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Parent and School Autism Wars: A Civil Rights Struggle

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Essay title: Parent and School Autism Wars: A Civil Rights Struggle

Parent and School Autism Wars: A Civil Rights Struggle

Based on the civil rights principal of equal educational opportunity, the Individuals with Disabilities Education Act (IDEA) guarantee an appropriate education to all students with disabilities. The 1997 IDEA amendments mandate that parents of children with disabilities have a right to be involved with the school district in education decisionmaking processes, meetings, and records of their children. Yet some parents of children in special education feel that schools do not welcome their participation. Parents of children with autism constitute one group of such parents who continually struggle with concerns about the poor quality of education that their children receive. Their perseverance to obtain not even an ideal--but "appropriate"-- education for their children requires continuous parent involvement. These parents often report feeling that the education system views them as demanding, hostile, and interfering adversaries (Hart, 1993; Jordan & Powell, 1995; Muskat & Redefer, 1994).

To improve parent/school relationships, fulfill educational rights, and improve services to children with autism in schools, it is important to gain insight into the lives of these students and their families. The purpose of this study was to explore the life issues (both home and educational) of a group of parents of children with autism. Information gathered on these issues form the basis of suggested concrete guidelines for teachers and administrators to follow to improve school/parent relationships and services for this population. A broader utility of this study is to inform educators and policy makers about the experiences of these parents to foster a better understanding of the viewpoint of parents of students in special education. Building empathy, trust, and understanding between educators and parents of children with autism can be the first step in the schools delivering the education that the law requires.

Working with children with autism and their families is an important issue. According to the U.S. Department of Education, identification of children with autism increased 79% from 1993-1997. This increase is not proportional to other disabilities, since the increase in identification of all disabilities from the same period was only 9.5% (National Center for Education Statistics, 1998). Over 500,000 people in the U.S. have some form of autism or pervasive developmental disorder, making it one of the most common developmental disabilities (Autism Society of America, 1999). Yet many professionals in healthcare and education do not have the knowledge or preparation to work with this growing population (Autism Society of America, 1999; Hart, 1993; Jordan & Powell, 1995; Muskat & Redefer, 1994).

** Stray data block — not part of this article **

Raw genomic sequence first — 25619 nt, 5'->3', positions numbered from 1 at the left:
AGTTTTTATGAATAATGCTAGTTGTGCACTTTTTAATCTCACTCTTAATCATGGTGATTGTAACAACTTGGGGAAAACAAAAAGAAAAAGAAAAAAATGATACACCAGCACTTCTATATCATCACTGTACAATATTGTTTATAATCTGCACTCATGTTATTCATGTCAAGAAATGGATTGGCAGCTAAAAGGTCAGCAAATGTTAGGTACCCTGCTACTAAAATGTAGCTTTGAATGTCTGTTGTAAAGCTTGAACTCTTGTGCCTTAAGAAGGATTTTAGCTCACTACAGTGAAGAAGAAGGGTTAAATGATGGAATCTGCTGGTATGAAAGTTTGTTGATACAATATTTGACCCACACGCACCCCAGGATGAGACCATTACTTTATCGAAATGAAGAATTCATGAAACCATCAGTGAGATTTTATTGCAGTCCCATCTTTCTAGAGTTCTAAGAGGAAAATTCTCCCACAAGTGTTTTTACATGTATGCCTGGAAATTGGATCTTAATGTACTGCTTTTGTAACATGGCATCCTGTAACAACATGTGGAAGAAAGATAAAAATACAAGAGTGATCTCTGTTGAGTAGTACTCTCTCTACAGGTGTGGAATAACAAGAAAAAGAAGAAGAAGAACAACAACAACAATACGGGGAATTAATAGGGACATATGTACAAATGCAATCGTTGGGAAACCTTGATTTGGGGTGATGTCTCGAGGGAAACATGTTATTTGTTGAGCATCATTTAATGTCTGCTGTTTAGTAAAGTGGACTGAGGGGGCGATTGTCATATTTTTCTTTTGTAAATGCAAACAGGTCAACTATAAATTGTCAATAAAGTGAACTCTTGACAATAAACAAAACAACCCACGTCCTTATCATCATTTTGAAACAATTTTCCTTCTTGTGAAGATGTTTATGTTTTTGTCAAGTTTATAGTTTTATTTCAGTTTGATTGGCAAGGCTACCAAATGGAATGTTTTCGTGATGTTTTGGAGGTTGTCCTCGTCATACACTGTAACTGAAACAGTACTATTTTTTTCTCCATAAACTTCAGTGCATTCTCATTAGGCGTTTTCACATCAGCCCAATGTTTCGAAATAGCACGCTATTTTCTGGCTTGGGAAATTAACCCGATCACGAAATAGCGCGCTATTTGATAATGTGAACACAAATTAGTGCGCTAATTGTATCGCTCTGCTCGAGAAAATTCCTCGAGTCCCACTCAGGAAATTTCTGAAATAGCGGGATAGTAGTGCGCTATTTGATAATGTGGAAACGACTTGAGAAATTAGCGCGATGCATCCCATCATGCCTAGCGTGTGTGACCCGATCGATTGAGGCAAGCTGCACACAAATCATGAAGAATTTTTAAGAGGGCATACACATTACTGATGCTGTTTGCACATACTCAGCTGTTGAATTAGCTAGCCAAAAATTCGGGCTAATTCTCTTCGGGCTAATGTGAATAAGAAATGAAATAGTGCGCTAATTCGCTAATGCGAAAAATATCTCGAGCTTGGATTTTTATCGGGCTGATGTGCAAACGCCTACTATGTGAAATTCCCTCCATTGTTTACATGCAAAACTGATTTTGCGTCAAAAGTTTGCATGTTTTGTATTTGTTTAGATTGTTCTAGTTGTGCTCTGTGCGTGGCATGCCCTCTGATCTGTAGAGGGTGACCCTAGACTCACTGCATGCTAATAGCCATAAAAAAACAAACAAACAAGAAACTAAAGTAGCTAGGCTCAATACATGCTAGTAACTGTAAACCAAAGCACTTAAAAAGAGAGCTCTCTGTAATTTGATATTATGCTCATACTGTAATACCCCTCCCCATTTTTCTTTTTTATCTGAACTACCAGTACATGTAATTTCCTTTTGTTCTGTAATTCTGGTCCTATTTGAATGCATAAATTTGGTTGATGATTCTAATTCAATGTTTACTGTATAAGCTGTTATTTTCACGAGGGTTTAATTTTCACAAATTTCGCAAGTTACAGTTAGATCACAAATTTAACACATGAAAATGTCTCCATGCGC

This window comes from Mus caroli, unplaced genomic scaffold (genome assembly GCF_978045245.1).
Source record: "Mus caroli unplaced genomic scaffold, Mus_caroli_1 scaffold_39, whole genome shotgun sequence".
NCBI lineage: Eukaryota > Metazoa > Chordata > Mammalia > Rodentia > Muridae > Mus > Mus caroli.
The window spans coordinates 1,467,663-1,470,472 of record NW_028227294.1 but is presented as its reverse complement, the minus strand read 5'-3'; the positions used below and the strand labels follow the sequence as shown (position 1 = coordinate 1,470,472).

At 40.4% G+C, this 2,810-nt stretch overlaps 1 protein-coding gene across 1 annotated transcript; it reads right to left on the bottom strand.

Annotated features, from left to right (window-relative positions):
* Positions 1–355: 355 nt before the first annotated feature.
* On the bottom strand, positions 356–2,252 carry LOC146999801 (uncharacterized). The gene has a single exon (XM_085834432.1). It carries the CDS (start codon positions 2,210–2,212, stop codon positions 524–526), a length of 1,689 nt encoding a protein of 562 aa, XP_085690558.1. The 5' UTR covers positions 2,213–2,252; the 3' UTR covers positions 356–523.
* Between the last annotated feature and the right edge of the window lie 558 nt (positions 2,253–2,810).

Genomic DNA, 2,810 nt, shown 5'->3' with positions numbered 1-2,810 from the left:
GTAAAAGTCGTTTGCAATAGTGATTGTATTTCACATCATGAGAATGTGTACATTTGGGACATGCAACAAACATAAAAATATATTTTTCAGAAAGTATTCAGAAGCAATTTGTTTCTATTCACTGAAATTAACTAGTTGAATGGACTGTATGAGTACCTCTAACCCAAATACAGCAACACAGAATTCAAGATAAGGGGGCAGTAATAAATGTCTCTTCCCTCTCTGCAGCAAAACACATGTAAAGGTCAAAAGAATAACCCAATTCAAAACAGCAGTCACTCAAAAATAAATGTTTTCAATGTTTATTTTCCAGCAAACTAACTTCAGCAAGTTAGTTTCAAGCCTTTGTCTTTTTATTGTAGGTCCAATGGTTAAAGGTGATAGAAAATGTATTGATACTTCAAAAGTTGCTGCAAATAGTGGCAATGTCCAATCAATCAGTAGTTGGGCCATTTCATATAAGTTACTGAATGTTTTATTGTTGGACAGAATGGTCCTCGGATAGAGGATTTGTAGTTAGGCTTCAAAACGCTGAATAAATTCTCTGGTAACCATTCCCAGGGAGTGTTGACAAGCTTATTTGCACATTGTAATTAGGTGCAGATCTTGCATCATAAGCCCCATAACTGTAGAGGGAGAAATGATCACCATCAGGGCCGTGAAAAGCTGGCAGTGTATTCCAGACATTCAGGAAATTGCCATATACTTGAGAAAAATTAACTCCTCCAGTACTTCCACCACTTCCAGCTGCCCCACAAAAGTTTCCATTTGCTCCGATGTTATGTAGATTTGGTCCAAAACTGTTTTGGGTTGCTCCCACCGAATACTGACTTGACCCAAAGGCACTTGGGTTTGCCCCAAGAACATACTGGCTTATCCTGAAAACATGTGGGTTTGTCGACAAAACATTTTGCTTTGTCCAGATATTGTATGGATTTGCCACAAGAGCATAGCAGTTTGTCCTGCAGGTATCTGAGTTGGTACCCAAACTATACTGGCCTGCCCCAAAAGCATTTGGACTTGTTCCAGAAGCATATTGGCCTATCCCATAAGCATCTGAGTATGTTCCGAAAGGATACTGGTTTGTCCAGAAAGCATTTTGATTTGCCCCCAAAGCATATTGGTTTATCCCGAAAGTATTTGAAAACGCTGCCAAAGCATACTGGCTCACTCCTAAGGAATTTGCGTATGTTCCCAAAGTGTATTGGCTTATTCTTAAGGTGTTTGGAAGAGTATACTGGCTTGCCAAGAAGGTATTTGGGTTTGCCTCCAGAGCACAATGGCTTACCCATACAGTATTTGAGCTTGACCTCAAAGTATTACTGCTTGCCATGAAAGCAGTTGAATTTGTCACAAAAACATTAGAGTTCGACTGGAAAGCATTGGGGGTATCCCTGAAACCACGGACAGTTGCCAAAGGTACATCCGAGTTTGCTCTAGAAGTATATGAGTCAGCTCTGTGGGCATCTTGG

The prevalent discord existing between parents of children with autism and educators is an increasing concern. To ensure the success of these students, both parents and professionals must make progress in understanding the perspectives and concerns of each other in order to build positive parent/school relationships and improve educational programming for students with autism.

The immediacy and complexity of the school/parent relationship within the context of autism demands a more intimate, in-depth method of inquiry. Designed as "insider" research, the researcher had been the tutor for the selected participants' children, providing educational advocacy and support and developing friendships with the mothers of the three families for over three years. Thus, the researcher was able to use intimate background knowledge about the participants and their district where she had worked, to determine their relevance to the study. The qualitative Portraiture methodology was used in conducting this study to integrate the close relationships between the researcher and the participants and build deep knowledge of their experiences. Portraiture uses methods similar to ethnography, such as living among participants and collecting data for long periods of time. This study evolved through multiple weekly contacts with the participants spanning more than three years.

Three families were selected for the study using intensity sampling. Several common characteristics existed between the three families that contributed to their selection. One major factor shared by all families was the amount of time spent working to solve problems within the same school district. Another element of interest was the common characteristics shared by all families that, despite being white and middle-class, did not lead to ease in navigating the school system. Finally, the strong support network that developed among the three families added depth to the information shared among them and strengthened their ability to advocate for their children. Although both mothers and fathers

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